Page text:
[ HOME ]



(Note: javascript must be enabled to view and enable email links.)



John Colville

John was born in Dundee, Scotland in 1946, (nine months after the end of the 2nd World War), growing up in an environment where Jimmy Shand's music reigned supreme, and from an early age he had a desire to play the accordion. Two of his uncles were box players and an aunt who lived next door to Jimmy Shand had regular visits from young John seeking a glimpse of the great man himself. However, accordions were scarce and expensive, and since the family already had a piano it was decided that John at the age of eight should become a student of that instrument.This was a bad choice, for John being a stubborn young lad refused to practice an instrument that wasn't an accordion, and after two years of frustration for all parties concerned, the teacher sent for his mother and said 'take him away, he'll never be a musician'. This combined with his expulsion from the school choir at the age of nine (for singing as flat as a shit carter's hat) should have been the end of any possible musical career.

Between the uncles and Jimmy Shand, John's interest in the accordion was kept alive, and his maternal grandmother, a close friend and work mate of the legendary Mary Brooksbank, introduced him to countless house singing sessions where the order of the day was traditional Scottish songs with a strong emphasis on Dundee songs.

However being a 'normal' young lad he became more and more interested in pop music, and after much saving of earnings from a newspaper round purchased a guitar and by the age of fourteen was playing in a thriving four piece skiffle group comprising two guitars, a tea chest bass and a washboard. This led to a performance at the Dundee Folk Club where John met all these 'normal' people, (just like him) who were singing what they called folk songs, many of which were the very songs he had learnt from his grandmother and her cronies. Guitars were very much the order of the day in the then folk scene with the very occasional banjo, but certainly no accordions, fiddles, flutes, concertinas, etc.

John's involvement in folk music (playing guitar and singing) continued through his teens, but moving to Birmingham at the age of nineteen changed his life. 'The Jug Of Punch' folk club became a regular weekly haunt, the house band being the Ian Campbell Folk Group including none other than Dave Swarbrick. The turning point however was a guest appearance by The Yetties who had a piano accordionist in their line-up. By an act of sheer fate, the very next day John was offered the opportunity to purchase an old beat up piano accordion for the princely sum of ten shillings (one dollar) and at long last fulfilled a boyhood dream of becoming an accordionist.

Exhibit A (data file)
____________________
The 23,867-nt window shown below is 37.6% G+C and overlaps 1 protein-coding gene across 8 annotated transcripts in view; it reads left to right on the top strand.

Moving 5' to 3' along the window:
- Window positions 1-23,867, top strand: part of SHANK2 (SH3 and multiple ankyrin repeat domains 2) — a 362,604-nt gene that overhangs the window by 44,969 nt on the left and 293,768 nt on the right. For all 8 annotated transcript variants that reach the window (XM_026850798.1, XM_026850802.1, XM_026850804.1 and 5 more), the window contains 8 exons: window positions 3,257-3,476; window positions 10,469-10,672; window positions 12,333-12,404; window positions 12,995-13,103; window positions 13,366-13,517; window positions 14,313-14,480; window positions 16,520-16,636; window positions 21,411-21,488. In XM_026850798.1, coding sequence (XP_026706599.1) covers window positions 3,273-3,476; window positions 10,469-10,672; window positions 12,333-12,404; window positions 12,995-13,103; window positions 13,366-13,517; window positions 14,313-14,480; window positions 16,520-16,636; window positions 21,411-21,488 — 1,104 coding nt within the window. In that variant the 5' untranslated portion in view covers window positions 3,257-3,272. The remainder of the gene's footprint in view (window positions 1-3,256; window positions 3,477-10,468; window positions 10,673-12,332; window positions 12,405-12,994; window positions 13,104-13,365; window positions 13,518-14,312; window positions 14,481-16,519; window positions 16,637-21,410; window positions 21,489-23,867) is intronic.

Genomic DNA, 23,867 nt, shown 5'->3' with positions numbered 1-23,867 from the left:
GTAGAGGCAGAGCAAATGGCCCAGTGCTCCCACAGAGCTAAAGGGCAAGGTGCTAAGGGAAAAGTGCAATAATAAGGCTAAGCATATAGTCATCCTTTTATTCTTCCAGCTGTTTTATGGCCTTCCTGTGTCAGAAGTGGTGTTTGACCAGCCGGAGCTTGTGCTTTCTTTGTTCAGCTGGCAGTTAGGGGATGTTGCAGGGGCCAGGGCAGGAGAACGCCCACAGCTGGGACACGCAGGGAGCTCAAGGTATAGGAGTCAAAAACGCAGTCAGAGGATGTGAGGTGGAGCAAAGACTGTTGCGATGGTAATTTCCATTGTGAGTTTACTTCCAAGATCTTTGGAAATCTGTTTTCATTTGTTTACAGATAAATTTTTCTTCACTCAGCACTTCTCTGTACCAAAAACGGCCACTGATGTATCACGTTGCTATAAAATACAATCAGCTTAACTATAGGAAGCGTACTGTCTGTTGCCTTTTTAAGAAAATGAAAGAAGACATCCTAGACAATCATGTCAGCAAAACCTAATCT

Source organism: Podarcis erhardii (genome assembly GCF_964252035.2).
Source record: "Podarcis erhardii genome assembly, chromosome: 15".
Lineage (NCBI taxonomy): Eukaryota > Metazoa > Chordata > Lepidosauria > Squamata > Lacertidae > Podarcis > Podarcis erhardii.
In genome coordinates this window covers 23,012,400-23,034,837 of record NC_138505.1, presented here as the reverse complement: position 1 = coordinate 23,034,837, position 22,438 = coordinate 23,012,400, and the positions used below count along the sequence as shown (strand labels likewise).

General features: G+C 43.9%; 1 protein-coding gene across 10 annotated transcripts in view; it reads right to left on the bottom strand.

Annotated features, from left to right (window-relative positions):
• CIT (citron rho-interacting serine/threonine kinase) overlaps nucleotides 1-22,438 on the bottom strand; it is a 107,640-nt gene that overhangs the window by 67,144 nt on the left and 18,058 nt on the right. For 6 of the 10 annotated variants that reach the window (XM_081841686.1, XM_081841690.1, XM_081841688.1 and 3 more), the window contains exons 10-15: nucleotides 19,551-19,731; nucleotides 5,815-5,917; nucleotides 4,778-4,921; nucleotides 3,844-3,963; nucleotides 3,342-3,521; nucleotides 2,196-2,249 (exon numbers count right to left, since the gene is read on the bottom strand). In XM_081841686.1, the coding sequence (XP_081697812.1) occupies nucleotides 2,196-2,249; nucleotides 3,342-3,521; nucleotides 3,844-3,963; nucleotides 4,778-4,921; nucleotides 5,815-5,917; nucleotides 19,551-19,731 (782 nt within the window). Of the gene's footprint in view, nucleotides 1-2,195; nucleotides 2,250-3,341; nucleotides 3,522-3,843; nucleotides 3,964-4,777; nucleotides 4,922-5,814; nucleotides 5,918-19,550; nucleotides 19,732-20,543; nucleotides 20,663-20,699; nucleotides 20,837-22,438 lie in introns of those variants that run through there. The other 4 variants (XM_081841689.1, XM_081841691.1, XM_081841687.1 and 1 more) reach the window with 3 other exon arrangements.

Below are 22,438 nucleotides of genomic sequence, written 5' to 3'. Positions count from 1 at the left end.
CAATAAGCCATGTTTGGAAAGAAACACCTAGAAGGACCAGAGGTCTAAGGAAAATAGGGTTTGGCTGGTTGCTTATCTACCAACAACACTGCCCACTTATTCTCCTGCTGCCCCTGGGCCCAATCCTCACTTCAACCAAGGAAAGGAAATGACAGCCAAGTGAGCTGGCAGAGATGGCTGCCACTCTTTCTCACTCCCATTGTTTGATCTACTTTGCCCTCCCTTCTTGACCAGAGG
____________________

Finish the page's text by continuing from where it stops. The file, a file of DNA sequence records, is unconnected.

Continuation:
Birmingham had a strong Irish scene and John played in a ceilidh band until returning to Dundee to complete a degree in Computer Studies. During this time he changed from piano to button accordion.

In 1971 John was recruited by the Reserve Bank of Australia to help design a model of the Australian economy and came to live in Perth WA, moving to Canberra in 1976, where he eventually saw the light and decided to make music a full-time career. Countless gigs and bands later he moved to Brisbane in 1981, joined the QFF, became a committee member and in 1982 co-ordinated the QFF Bush Orchestra, with a line-up of 35 musicians, playing for the very successful Commonwealth Games Bush Ball at the last function held at Cloudland.

  John was awarded Queensland Busker of the Year which led to full-time day work at Dreamworld for three years while gigging with numerous Brisbane and Gold Coast bands in the evening, and for a time he was Musical Director at La Boite Theatre.

He then teamed up with Dave 'The Bloke' Ovenden to form 'The Gumnuts' which proved to be a very successful duo touring throughout Queensland and NSW, supporting a multitude of international acts as diverse as Dr Hook and Arlo Guthrie, and ended up as the resident group at the Australian Woolshed for three years playing mainly for bush dancing, followed by a stint with Bullamakanka, and a season with The Lyric Opera Company. He has developed several roving musical characters, a Children's Australiana Show, and for a few years played Old-Time and New Vogue Dance Music and now feels he has acquired enough experience to perhaps consider himself a Dance Musician.

These days John plays a MIDI accordion and works on an ad hoc basis performing both solo and with numerous duos and bands, and is happy to play wherever he fits. He enjoys putting scratch line-ups together for specific events, and is in demand as a session accordionist on other people's albums and jingles. He also enjoys his annual pilgrimage to The National where he sometimes performs or presents workshops on such diverse subjects as Dance Music, Dance Composition, MIDI for Musicians, The Jacobite Rebellion, Dundee Songs, etc. He has a modest digital recording studio at his residence in East Brisbane and offers his services producing CD recordings and CD-ROM presentations for other performers.

  His main current project is recording a CD of Scottish accordion music (Jimmy Shand style) which is to be promoted as a TV special this coming Christmas by a large distributor, and his goal for the future is to continue to feel absolutely marvellous every day and to not harm too many people.